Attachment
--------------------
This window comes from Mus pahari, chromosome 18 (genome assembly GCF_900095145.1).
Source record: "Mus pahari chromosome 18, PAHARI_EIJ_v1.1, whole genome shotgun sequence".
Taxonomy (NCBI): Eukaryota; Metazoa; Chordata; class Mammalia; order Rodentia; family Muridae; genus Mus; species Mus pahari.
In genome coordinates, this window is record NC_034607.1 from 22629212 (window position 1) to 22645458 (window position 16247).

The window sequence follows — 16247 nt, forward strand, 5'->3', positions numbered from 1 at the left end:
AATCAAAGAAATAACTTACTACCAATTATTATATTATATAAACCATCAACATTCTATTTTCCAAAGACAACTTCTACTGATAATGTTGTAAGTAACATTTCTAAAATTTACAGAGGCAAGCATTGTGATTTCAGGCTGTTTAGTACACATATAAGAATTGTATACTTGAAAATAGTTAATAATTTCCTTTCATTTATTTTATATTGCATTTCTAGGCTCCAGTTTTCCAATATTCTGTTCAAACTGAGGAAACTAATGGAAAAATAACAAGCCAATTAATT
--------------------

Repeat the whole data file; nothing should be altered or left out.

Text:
This window comes from Mus pahari, chromosome 18 (genome assembly GCF_900095145.1).
Source record: "Mus pahari chromosome 18, PAHARI_EIJ_v1.1, whole genome shotgun sequence".
Taxonomy (NCBI): Eukaryota; Metazoa; Chordata; class Mammalia; order Rodentia; family Muridae; genus Mus; species Mus pahari.
In genome coordinates, this window is record NC_034607.1 from 22629212 (window position 1) to 22645458 (window position 16247).

The window sequence follows — 16247 nt, forward strand, 5'->3', positions numbered from 1 at the left end:
AATCAAAGAAATAACTTACTACCAATTATTATATTATATAAACCATCAACATTCTATTTTCCAAAGACAACTTCTACTGATAATGTTGTAAGTAACATTTCTAAAATTTACAGAGGCAAGCATTGTGATTTCAGGCTGTTTAGTACACATATAAGAATTGTATACTTGAAAATAGTTAATAATTTCCTTTCATTTATTTTATATTGCATTTCTAGGCTCCAGTTTTCCAATATTCTGTTCAAACTGAGGAAACTAATGGAAAAATAACAAGCCAATTAATT